Astronomers have identified the vivid scar of a cosmic catastrophe: a blue arc thousands of light years long produced when a galaxy pulled in a smaller satellite galaxy and tore it apart.
Visible in the upper right corner of this image of the Centaurus A Galaxy is an arc of blue stars left behind when Centaurus A pulled in a smaller galaxy and tore it apart. Astronomers say the scar from this cosmic collision is fairly new and thousands of light years long.
Note: Image is available without arrows. Follow this link.
Photo by Eric Peng/JHU/NOAO
The streak is composed of clusters of young blue stars that formed as the larger galaxy, Centaurus A, absorbed the smaller galaxy about 200 million to 400 million years ago. Researchers will report in the December Astronomical Journal that their discovery suggests absorption of smaller galaxies may be a significant contributor to the formation of galactic halos, outer perimeters of galaxies where star populations are sparse.
"This adds a nice example in the local universe to the growing evidence that galaxy halos are built up from the accretion of dwarf satellite galaxies," said Eric Peng, a graduate student in astronomy in the Krieger School of Arts and Sciences at The Johns Hopkins University and lead author of the new paper. "These halos are interesting partly because theyre hard to study, but also because time scales for things to happen in halos are very long, which means they may preserve conditions that reveal how a galaxy formed and evolved."
Michael Purdy | EurekAlert!
Newfound superconductor material could be the 'silicon of quantum computers'
16.08.2019 | National Institute of Standards and Technology (NIST)
Moon glows brighter than sun in images from NASA's Fermi
16.08.2019 | NASA/Goddard Space Flight Center
Soft robots have a distinct advantage over their rigid forebears: they can adapt to complex environments, handle fragile objects and interact safely with humans. Made from silicone, rubber or other stretchable polymers, they are ideal for use in rehabilitation exoskeletons and robotic clothing. Soft bio-inspired robots could one day be deployed to explore remote or dangerous environments.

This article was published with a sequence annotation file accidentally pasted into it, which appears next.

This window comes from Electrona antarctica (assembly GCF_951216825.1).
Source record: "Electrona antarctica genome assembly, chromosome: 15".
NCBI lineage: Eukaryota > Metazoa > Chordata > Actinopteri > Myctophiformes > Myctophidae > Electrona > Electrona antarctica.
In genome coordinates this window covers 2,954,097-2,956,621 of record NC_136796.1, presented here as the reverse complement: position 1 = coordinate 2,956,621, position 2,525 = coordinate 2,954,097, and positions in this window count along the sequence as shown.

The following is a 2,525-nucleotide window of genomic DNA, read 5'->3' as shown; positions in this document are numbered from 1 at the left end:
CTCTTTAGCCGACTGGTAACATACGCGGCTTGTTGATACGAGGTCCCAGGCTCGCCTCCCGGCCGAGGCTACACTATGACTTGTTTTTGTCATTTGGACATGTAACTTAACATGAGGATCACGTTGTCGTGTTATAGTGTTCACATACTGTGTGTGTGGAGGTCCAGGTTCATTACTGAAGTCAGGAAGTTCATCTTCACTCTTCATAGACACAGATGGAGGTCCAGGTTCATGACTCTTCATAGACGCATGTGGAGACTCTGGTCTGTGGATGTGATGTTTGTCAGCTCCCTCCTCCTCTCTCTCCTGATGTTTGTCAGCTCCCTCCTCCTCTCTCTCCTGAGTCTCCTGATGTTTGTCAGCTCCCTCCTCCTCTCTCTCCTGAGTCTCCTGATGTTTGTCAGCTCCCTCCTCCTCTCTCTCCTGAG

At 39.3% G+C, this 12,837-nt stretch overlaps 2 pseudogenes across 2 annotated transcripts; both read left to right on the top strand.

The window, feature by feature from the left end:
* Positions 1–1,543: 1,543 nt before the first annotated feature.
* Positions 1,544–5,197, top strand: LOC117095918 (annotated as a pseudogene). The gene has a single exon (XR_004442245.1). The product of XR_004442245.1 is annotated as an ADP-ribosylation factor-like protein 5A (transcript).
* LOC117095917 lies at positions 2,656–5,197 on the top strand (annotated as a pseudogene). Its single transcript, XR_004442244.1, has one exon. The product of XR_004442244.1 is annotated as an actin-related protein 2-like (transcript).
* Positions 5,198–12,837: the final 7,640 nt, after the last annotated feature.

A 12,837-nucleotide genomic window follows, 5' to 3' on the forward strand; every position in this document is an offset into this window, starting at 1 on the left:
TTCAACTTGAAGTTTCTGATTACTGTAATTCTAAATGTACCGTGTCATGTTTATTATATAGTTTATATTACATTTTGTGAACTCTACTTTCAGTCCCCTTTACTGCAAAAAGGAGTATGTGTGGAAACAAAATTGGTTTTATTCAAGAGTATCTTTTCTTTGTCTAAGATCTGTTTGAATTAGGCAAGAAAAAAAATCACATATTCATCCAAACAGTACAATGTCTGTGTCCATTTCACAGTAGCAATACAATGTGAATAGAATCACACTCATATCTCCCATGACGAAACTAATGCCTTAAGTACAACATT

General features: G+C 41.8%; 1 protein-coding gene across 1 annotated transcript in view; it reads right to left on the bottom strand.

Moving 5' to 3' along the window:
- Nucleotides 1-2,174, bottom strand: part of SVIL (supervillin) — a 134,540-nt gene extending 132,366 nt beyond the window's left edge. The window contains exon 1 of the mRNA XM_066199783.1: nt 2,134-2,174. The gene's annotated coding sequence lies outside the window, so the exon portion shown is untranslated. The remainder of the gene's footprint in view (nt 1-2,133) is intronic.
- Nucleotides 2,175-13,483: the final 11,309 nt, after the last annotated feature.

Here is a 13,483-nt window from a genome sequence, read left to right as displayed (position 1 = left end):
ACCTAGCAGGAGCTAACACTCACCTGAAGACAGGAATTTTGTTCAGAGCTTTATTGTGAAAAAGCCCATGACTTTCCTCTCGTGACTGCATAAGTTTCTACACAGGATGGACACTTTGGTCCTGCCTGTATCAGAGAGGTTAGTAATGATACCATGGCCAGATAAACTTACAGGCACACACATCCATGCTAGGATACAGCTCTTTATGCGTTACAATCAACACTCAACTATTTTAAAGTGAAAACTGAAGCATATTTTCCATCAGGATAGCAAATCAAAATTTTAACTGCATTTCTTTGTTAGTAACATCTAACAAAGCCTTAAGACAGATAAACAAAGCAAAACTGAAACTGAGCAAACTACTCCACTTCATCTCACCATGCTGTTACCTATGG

Most soft robots are actuated by rigid, noisy pumps that push fluids into the machines' moving parts. Because they are connected to these bulky pumps by tubes,...
Researchers at TU Graz are working together with European partners on new possibilities of measuring vehicle emissions.
Today, air pollution is one of the biggest challenges facing European cities. As part of the Horizon 2020 research project CARES (City Air Remote Emission...
Over the next three years, researchers from the Vrije Universiteit Brussel, University of Cambridge, École Supérieure de Physique et de Chimie Industrielles de la ville de Paris (ESPCI-Paris) and Empa will be working together with the Dutch Polymer manufacturer SupraPolix on the next generation of robots: (soft) robots that ‘feel pain’ and heal themselves. The partners can count on 3 million Euro in support from the European Commission.
Soon robots will not only be found in factories and laboratories, but will be assisting us in our immediate environment. They will help us in the household, to...
Scientists at the University of Leeds have created a new form of gold which is just two atoms thick - the thinnest unsupported gold ever created.
The researchers measured the thickness of the gold to be 0.47 nanometres - that is one million times thinner than a human finger nail. The material is regarded...
An international team of scientists involving the Max Planck Institute for the Structure and Dynamics of Matter (MPSD) in Hamburg has unraveled the light-induced electron-localization dynamics in transition metals at the attosecond timescale. The team investigated for the first time the many-body electron dynamics in transition metals before thermalization sets in. Their work has now appeared in Nature Physics.
The researchers from ETH Zurich (Switzerland), the MPSD (Germany), the Center for Computational Sciences of University of Tsukuba (Japan) and the Center for...
16.08.2019 | Event News
14.08.2019 | Event News
12.08.2019 | Event News
16.08.2019 | Life Sciences
16.08.2019 | Physics and Astronomy
16.08.2019 | Medical Engineering